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Date: 09-12-2020

Case Style:


Case Number: C-190586

Judge: Candace Crouse


Plaintiff's Attorney: Joseph T. Deters, Hamilton County Prosecuting Attorney, and Sean M. Donovan,
Assistant Prosecuting Attorney

Defendant's Attorney:

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Description: Cincinnati, OH - Drug trafficking, Felony Firearms Possession

{¶2} In 2017, Clifford was convicted upon jury verdicts finding him of guilty of
trafficking in heroin, trafficking in cocaine, and having weapons while under a
disability. The trial court sentenced him to prison terms totaling 14 years. He
unsuccessfully challenged his convictions on direct appeal. See State v. Clifford, 1st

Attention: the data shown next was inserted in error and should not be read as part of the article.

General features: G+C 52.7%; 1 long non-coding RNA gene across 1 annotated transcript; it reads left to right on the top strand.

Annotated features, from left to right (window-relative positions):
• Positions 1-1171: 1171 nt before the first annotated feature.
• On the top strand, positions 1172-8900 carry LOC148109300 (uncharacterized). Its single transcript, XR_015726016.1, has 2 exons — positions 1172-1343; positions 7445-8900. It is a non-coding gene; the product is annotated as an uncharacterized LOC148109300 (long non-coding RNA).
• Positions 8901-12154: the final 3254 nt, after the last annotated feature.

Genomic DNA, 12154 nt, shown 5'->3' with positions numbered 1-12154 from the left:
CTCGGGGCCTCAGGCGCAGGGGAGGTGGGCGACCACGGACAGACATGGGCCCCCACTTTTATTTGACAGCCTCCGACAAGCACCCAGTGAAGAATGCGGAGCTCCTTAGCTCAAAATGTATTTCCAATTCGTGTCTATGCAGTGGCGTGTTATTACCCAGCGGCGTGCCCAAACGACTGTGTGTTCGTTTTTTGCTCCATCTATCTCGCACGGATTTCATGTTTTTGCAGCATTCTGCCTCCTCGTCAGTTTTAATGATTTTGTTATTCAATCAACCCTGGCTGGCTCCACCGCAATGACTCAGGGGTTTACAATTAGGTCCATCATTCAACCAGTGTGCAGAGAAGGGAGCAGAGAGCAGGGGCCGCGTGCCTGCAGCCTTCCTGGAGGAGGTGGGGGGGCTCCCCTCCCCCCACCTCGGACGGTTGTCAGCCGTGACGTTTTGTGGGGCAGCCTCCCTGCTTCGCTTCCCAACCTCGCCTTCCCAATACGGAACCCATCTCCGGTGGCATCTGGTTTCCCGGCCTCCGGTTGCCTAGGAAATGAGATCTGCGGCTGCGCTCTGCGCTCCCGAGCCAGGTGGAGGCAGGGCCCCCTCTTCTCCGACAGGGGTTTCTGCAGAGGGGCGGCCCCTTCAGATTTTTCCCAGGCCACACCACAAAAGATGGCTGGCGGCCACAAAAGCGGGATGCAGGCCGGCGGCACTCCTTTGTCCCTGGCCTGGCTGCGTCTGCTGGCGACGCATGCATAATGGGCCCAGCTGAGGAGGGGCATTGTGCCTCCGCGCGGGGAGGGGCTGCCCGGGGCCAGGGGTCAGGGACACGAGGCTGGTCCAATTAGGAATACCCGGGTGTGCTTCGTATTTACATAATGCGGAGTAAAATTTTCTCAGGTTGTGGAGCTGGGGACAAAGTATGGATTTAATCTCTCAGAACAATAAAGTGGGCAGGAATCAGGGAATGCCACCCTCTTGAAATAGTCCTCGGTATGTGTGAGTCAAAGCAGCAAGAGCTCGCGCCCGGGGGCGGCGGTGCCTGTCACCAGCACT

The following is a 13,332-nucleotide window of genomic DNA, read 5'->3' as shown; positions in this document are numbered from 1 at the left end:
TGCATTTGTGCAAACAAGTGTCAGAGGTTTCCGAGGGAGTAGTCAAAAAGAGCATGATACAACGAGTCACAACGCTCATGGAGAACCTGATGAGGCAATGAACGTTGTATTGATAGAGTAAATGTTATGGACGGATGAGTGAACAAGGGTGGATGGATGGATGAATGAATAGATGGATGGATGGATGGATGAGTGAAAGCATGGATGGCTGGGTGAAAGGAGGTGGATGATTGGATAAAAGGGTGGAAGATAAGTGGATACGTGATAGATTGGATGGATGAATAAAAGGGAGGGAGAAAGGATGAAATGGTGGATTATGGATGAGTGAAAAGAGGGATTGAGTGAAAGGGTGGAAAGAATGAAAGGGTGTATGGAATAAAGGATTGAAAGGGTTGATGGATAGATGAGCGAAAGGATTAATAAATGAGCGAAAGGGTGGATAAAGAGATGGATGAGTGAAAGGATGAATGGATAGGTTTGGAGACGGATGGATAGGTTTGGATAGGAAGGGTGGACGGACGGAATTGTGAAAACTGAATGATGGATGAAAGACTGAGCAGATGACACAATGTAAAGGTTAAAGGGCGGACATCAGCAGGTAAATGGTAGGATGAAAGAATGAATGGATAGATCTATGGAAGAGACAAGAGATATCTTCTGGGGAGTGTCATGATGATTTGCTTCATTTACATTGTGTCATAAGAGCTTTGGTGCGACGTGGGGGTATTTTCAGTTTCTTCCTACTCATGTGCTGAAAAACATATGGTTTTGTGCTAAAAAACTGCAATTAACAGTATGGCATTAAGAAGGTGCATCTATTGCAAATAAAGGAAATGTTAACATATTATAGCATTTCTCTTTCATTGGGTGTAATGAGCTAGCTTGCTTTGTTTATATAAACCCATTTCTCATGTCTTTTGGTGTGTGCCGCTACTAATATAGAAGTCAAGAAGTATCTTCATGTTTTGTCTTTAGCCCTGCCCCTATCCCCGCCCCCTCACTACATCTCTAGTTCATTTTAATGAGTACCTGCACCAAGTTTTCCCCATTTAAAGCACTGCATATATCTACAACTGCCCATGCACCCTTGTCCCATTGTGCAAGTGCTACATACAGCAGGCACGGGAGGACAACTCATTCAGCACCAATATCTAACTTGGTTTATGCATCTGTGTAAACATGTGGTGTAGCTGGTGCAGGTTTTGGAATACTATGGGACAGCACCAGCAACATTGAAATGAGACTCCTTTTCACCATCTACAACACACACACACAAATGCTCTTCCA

Dist. Hamilton No. C-170279 (May 30, 2018), delayed appeal denied, 153 Ohio St.3d
1503, 2018-Ohio-4285, 109 N.E.3d 1259.
{¶3} In this appeal, Clifford advances two assignments of error that may fairly
be read together to challenge the denial of his postconviction petition without an
evidentiary hearing. For the following reasons, we affirm the trial court’s judgment.
The Evidence
{¶4} Clifford was charged with drug and weapons offenses based on evidence
seized during a search. The search was conducted pursuant to a warrant issued after
police surveillance of a house over a six-week period disclosed activities consistent with
drug trafficking. Surveillance video showed Clifford, almost daily, locking and
unlocking the house with keys, entering and exiting the house, and engaging with
people who arrived at the house by car. The people met with Clifford in front of the
house, walked with him to the side of the house, out of view of the surveillance camera,
returned with him moments later, and left.